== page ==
Meet Donald Trump's Foreign Policy Team
A mixed bag of military contractors, a Jihad-panicked Middle East expert, and energy consultants doesn't tell us how a President Trump will do foreign policy.
Donald Trump has finally named his team of foreign policy advisers in an extensive meeting with the Washington Post's editorial team yesterday (after last week invoking the Li'l Wayne principle by more or less saying regarding foreign policy that he's, as Wayne rapped, "talking to myself, 'cause I am my own consultant").
The Post reports that Trump literally pulled out a list of their names. That might mean they really aren't near the front of his mind. Trump also indicated more names of foreign policy advisers would be forthcoming.
Later yesterday, Trump made one aspect of his foreign policy more clear, after earlier hinting he wanted the U.S. to be more neutral in the Israel/Palestinian conflict. Now he's assured AIPAC in a telepromptered speech that he will stand behind Israel as our greatest friend in the Middle East, condemned and threatened Iran and said he's dismantle the Iranian nuclear deal, smacked down the United Nations and the Palestinians, and said when he's president "the days of treating Israel like a second-class citizen will end on day one."
Trump gave a more balanced view of his foreign policy thoughts during his meeting with the Post. He thought the Iran deal was a terrible giveaway and we should never have given back embargoed Iranian funds. He also said that "I don't think we should be nation building anymore" and expressed a general sense that our efforts and money should be going toward domestic woes and not foreign ones.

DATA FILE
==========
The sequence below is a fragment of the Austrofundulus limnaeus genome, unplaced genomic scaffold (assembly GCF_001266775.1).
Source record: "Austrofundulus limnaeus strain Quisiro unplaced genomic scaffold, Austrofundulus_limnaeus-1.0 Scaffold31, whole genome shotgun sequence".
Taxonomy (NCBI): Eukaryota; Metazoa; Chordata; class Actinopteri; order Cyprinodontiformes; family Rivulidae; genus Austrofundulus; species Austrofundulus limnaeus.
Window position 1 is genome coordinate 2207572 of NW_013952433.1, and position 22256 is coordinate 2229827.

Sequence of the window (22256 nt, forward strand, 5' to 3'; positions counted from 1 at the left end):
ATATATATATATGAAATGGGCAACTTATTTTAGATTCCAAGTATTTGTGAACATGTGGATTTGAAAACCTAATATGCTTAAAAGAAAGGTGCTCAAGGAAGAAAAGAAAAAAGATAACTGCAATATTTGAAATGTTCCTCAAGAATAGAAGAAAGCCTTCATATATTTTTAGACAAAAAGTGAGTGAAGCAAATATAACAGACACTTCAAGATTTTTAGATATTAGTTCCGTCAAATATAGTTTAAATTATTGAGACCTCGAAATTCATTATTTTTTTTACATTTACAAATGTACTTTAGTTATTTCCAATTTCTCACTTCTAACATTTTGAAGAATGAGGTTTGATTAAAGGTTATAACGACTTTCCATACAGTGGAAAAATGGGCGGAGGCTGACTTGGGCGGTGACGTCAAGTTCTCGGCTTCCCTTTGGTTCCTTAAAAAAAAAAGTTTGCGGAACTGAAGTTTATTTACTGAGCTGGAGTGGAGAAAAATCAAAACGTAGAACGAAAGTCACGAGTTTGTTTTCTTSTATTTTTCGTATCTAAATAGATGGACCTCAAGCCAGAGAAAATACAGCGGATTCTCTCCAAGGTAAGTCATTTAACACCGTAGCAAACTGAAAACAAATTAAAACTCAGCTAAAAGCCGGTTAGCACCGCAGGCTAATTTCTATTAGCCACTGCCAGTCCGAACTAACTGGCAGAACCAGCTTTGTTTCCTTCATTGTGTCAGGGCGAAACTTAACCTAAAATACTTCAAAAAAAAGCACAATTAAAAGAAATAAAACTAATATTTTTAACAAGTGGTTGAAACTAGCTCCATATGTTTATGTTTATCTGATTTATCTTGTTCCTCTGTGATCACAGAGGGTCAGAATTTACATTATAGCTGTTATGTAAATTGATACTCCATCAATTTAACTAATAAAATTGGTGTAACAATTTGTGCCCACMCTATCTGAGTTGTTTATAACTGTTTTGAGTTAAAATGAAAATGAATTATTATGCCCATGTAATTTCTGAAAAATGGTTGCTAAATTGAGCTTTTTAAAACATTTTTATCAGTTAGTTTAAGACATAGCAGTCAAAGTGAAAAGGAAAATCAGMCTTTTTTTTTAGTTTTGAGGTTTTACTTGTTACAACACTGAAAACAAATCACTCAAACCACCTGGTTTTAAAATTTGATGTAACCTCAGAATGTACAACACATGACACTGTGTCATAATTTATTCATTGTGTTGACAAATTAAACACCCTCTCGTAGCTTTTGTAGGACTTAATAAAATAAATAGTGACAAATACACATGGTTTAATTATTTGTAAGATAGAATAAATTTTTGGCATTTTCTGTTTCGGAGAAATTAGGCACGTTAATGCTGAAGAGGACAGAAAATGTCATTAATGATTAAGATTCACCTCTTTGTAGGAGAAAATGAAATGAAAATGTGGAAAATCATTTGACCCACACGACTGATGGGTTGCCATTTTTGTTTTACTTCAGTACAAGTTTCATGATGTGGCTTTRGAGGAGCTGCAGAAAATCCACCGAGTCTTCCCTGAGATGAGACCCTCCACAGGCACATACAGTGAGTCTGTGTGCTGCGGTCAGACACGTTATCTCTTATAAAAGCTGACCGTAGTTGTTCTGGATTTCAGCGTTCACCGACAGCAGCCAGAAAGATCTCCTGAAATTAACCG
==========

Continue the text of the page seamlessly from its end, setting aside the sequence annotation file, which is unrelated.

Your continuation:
He talked to the Post about not spending U.S. money to defend other countries, and despite his frequently bellicose comments about ISIS he would not commit to sending over 20,000 U.S. troops to fight them even if that's what the military thought was needed, indicating he thinks other countries in the Middle East need to take on the burden of crushing ISIS.
He also evoked a general principle of "unpredictability" as a foreign policy good, and thus didn't want to commit to saying exactly what he'd do about various foreign policy situations—including refusing to say either yes or no to using tactical nukes on ISIS.
What might the records of these men Trump has identified as his foreign policy advisers tell us about what Trump's foreign policy will be? Trump himself has been alternately surprisingly critical of past U.S. interventions while maintaining an essentially bellicose attitude toward the Middle East at least.